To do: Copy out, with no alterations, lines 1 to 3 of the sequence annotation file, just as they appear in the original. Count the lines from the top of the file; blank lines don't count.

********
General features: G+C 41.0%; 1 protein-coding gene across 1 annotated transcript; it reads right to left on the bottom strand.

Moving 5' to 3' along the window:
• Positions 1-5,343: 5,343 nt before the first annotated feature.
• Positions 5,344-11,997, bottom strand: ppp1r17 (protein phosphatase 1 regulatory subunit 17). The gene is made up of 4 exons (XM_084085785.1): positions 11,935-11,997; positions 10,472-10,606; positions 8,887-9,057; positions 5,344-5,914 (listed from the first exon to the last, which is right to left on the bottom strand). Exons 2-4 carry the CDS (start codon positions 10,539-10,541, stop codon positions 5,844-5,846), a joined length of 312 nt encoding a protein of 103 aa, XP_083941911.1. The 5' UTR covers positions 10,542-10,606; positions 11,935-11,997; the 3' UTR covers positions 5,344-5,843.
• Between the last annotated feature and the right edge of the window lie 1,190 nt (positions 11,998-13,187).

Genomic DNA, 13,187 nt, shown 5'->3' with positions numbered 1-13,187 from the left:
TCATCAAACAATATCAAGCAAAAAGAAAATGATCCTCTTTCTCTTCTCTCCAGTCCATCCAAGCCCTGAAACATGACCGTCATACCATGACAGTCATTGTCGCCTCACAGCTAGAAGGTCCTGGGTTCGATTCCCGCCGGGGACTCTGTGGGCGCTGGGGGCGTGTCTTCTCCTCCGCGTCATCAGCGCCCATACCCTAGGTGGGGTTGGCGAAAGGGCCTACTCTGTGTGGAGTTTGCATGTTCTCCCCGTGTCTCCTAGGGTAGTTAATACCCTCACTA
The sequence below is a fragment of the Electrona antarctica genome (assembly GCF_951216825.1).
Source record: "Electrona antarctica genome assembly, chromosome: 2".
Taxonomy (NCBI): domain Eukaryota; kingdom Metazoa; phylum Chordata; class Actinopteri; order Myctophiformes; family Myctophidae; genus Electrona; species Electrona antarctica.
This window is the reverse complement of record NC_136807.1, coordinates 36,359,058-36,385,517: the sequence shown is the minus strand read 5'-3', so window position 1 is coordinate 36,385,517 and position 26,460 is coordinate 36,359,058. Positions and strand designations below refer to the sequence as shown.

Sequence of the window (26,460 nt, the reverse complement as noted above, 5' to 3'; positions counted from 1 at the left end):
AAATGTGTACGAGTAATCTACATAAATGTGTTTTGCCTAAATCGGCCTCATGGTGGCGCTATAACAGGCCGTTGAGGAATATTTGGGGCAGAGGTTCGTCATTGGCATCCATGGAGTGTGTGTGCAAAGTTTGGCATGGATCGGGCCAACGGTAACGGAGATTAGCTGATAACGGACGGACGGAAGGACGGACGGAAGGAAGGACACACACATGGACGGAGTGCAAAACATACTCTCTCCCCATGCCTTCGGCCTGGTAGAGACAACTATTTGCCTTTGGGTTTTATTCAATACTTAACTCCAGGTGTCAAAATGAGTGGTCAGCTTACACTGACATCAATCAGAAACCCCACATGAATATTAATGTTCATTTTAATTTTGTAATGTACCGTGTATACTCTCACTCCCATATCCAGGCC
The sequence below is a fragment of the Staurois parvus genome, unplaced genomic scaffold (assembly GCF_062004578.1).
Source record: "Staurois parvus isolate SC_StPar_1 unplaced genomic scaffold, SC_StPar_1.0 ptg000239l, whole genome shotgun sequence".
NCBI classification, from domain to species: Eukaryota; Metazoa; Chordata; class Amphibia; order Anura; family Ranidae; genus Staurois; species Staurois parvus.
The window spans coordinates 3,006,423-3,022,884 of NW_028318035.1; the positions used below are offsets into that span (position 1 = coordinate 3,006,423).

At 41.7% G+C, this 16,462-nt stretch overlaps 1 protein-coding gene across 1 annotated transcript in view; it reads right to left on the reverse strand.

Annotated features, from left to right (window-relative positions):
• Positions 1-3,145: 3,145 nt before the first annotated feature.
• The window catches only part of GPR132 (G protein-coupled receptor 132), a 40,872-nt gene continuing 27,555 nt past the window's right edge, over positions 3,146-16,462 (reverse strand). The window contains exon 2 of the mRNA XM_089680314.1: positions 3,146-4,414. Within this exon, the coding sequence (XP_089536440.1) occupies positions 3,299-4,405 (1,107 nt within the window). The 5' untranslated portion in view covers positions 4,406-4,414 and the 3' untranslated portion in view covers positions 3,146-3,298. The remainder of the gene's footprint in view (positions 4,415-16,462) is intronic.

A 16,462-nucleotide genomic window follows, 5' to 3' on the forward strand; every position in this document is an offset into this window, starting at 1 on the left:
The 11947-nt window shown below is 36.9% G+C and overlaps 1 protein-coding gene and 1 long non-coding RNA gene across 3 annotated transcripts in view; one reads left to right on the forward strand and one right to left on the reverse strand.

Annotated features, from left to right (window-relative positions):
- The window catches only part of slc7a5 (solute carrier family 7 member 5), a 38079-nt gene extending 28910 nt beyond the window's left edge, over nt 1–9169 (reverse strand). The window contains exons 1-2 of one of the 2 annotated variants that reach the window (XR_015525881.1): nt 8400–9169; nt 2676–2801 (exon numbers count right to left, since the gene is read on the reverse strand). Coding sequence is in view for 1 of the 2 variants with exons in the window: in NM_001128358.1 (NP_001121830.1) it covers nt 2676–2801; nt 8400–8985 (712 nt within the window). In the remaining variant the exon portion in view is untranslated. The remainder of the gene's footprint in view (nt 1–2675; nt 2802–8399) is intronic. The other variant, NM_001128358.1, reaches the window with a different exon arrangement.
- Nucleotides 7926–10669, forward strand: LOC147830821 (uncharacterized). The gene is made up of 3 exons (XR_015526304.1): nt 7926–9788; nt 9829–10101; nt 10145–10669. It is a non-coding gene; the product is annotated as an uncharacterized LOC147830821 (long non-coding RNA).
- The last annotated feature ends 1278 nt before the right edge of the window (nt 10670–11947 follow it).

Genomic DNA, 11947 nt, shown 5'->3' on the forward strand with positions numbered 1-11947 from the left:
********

General features: G+C 41.0%; 1 protein-coding gene across 1 annotated transcript; it reads right to left on the bottom strand.

Moving 5' to 3' along the window:
• Positions 1-5,343: 5,343 nt before the first annotated feature.